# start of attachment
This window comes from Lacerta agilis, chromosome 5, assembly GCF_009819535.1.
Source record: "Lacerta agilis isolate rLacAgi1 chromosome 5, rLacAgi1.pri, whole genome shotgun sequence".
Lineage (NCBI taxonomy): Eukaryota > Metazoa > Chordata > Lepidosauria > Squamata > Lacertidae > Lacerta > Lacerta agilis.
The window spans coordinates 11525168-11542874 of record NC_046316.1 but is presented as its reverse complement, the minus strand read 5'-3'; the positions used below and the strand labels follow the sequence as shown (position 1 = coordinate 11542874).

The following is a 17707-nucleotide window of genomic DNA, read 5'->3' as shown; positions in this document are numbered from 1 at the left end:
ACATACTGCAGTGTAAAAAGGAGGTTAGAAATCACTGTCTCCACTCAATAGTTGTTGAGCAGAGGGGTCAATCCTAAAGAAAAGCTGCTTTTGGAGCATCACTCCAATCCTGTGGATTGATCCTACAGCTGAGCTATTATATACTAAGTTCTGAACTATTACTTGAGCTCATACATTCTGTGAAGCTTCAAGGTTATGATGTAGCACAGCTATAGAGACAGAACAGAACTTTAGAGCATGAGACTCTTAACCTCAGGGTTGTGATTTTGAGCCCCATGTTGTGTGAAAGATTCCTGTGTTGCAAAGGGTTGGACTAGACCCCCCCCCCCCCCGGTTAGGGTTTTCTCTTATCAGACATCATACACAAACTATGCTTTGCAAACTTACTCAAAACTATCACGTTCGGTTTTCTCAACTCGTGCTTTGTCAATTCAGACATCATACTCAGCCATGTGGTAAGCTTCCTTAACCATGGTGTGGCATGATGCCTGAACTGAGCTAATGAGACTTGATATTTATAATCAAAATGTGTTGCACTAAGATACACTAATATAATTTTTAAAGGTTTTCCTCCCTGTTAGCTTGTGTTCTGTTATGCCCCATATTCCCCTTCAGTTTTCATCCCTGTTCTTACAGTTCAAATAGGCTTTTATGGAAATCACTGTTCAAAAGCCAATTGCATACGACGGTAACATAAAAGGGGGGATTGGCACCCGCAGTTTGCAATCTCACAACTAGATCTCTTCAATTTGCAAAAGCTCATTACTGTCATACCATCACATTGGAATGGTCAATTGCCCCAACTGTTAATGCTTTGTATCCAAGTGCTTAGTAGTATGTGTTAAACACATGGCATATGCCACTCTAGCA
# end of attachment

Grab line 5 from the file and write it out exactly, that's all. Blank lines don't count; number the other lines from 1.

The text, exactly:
The following is a 17707-nucleotide window of genomic DNA, read 5'->3' as shown; positions in this document are numbered from 1 at the left end: